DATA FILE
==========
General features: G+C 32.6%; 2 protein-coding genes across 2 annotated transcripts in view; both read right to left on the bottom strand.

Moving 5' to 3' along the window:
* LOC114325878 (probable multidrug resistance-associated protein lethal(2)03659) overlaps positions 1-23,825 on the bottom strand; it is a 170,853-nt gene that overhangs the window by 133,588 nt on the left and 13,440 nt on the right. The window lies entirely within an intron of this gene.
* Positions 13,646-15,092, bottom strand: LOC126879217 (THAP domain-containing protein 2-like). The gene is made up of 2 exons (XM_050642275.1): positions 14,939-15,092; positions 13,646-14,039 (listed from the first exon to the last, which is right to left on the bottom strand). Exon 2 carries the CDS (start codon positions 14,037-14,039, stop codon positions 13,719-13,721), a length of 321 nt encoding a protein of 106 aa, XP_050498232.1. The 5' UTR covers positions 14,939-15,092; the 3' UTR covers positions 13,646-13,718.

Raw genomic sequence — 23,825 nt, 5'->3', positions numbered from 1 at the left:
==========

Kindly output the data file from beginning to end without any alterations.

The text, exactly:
General features: G+C 32.6%; 2 protein-coding genes across 2 annotated transcripts in view; both read right to left on the bottom strand.

Moving 5' to 3' along the window:
* LOC114325878 (probable multidrug resistance-associated protein lethal(2)03659) overlaps positions 1-23,825 on the bottom strand; it is a 170,853-nt gene that overhangs the window by 133,588 nt on the left and 13,440 nt on the right. The window lies entirely within an intron of this gene.
* Positions 13,646-15,092, bottom strand: LOC126879217 (THAP domain-containing protein 2-like). The gene is made up of 2 exons (XM_050642275.1): positions 14,939-15,092; positions 13,646-14,039 (listed from the first exon to the last, which is right to left on the bottom strand). Exon 2 carries the CDS (start codon positions 14,037-14,039, stop codon positions 13,719-13,721), a length of 321 nt encoding a protein of 106 aa, XP_050498232.1. The 5' UTR covers positions 14,939-15,092; the 3' UTR covers positions 13,646-13,718.

Raw genomic sequence — 23,825 nt, 5'->3', positions numbered from 1 at the left: